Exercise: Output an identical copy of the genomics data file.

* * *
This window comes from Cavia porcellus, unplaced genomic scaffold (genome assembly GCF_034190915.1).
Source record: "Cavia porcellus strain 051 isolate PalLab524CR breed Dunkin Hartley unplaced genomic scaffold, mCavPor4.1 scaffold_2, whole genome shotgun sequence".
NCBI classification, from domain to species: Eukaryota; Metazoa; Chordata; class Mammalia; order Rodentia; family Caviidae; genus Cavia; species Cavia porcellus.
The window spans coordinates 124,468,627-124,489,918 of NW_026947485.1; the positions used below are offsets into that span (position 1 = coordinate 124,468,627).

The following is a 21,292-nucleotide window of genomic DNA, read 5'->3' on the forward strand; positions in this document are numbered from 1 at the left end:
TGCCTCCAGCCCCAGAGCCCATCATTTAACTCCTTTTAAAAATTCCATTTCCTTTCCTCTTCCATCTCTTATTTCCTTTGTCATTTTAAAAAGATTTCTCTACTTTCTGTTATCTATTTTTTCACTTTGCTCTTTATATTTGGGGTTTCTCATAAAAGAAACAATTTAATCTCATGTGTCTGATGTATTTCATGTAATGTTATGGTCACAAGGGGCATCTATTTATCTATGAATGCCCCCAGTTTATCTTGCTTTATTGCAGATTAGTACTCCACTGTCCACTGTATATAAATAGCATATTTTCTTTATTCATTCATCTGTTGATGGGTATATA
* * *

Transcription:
This window comes from Cavia porcellus, unplaced genomic scaffold (genome assembly GCF_034190915.1).
Source record: "Cavia porcellus strain 051 isolate PalLab524CR breed Dunkin Hartley unplaced genomic scaffold, mCavPor4.1 scaffold_2, whole genome shotgun sequence".
NCBI classification, from domain to species: Eukaryota; Metazoa; Chordata; class Mammalia; order Rodentia; family Caviidae; genus Cavia; species Cavia porcellus.
The window spans coordinates 124,468,627-124,489,918 of NW_026947485.1; the positions used below are offsets into that span (position 1 = coordinate 124,468,627).

The following is a 21,292-nucleotide window of genomic DNA, read 5'->3' on the forward strand; positions in this document are numbered from 1 at the left end:
TGCCTCCAGCCCCAGAGCCCATCATTTAACTCCTTTTAAAAATTCCATTTCCTTTCCTCTTCCATCTCTTATTTCCTTTGTCATTTTAAAAAGATTTCTCTACTTTCTGTTATCTATTTTTTCACTTTGCTCTTTATATTTGGGGTTTCTCATAAAAGAAACAATTTAATCTCATGTGTCTGATGTATTTCATGTAATGTTATGGTCACAAGGGGCATCTATTTATCTATGAATGCCCCCAGTTTATCTTGCTTTATTGCAGATTAGTACTCCACTGTCCACTGTATATAAATAGCATATTTTCTTTATTCATTCATCTGTTGATGGGTATATA